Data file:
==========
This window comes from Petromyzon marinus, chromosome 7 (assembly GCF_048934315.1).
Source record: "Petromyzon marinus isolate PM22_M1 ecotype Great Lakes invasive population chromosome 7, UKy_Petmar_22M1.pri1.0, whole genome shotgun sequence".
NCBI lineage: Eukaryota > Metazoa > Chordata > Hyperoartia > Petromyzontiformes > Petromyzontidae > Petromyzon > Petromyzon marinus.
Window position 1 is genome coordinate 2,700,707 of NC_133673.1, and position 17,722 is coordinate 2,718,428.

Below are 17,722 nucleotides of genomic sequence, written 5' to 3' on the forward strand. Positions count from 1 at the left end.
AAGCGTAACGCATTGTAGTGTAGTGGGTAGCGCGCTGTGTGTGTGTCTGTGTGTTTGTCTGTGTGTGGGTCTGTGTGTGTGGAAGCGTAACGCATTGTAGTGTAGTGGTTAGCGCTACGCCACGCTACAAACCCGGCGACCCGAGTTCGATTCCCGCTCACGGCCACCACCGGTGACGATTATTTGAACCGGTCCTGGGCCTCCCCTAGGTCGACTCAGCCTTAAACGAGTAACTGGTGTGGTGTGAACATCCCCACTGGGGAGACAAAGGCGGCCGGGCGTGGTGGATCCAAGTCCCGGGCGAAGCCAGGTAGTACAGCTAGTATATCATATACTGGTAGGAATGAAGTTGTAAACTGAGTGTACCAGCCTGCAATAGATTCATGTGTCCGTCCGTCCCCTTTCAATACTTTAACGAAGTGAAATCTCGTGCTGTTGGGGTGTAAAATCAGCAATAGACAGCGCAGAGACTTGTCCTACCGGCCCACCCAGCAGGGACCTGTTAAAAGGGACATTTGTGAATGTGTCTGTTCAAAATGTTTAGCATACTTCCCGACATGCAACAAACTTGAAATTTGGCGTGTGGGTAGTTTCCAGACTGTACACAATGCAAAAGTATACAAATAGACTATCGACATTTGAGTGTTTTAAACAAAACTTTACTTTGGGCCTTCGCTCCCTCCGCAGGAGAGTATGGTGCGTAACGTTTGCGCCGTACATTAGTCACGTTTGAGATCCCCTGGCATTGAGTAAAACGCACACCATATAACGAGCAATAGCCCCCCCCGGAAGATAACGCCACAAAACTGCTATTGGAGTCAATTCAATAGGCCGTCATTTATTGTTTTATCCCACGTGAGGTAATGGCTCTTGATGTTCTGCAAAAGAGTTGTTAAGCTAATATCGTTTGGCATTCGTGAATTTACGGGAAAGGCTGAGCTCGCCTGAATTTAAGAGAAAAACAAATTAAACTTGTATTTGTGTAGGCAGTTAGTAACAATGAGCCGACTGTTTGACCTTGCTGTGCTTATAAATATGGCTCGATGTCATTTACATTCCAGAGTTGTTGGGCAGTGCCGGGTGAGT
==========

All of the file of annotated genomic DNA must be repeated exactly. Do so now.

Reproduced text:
This window comes from Petromyzon marinus, chromosome 7 (assembly GCF_048934315.1).
Source record: "Petromyzon marinus isolate PM22_M1 ecotype Great Lakes invasive population chromosome 7, UKy_Petmar_22M1.pri1.0, whole genome shotgun sequence".
NCBI lineage: Eukaryota > Metazoa > Chordata > Hyperoartia > Petromyzontiformes > Petromyzontidae > Petromyzon > Petromyzon marinus.
Window position 1 is genome coordinate 2,700,707 of NC_133673.1, and position 17,722 is coordinate 2,718,428.

Below are 17,722 nucleotides of genomic sequence, written 5' to 3' on the forward strand. Positions count from 1 at the left end.
AAGCGTAACGCATTGTAGTGTAGTGGGTAGCGCGCTGTGTGTGTGTCTGTGTGTTTGTCTGTGTGTGGGTCTGTGTGTGTGGAAGCGTAACGCATTGTAGTGTAGTGGTTAGCGCTACGCCACGCTACAAACCCGGCGACCCGAGTTCGATTCCCGCTCACGGCCACCACCGGTGACGATTATTTGAACCGGTCCTGGGCCTCCCCTAGGTCGACTCAGCCTTAAACGAGTAACTGGTGTGGTGTGAACATCCCCACTGGGGAGACAAAGGCGGCCGGGCGTGGTGGATCCAAGTCCCGGGCGAAGCCAGGTAGTACAGCTAGTATATCATATACTGGTAGGAATGAAGTTGTAAACTGAGTGTACCAGCCTGCAATAGATTCATGTGTCCGTCCGTCCCCTTTCAATACTTTAACGAAGTGAAATCTCGTGCTGTTGGGGTGTAAAATCAGCAATAGACAGCGCAGAGACTTGTCCTACCGGCCCACCCAGCAGGGACCTGTTAAAAGGGACATTTGTGAATGTGTCTGTTCAAAATGTTTAGCATACTTCCCGACATGCAACAAACTTGAAATTTGGCGTGTGGGTAGTTTCCAGACTGTACACAATGCAAAAGTATACAAATAGACTATCGACATTTGAGTGTTTTAAACAAAACTTTACTTTGGGCCTTCGCTCCCTCCGCAGGAGAGTATGGTGCGTAACGTTTGCGCCGTACATTAGTCACGTTTGAGATCCCCTGGCATTGAGTAAAACGCACACCATATAACGAGCAATAGCCCCCCCCGGAAGATAACGCCACAAAACTGCTATTGGAGTCAATTCAATAGGCCGTCATTTATTGTTTTATCCCACGTGAGGTAATGGCTCTTGATGTTCTGCAAAAGAGTTGTTAAGCTAATATCGTTTGGCATTCGTGAATTTACGGGAAAGGCTGAGCTCGCCTGAATTTAAGAGAAAAACAAATTAAACTTGTATTTGTGTAGGCAGTTAGTAACAATGAGCCGACTGTTTGACCTTGCTGTGCTTATAAATATGGCTCGATGTCATTTACATTCCAGAGTTGTTGGGCAGTGCCGGGTGAGT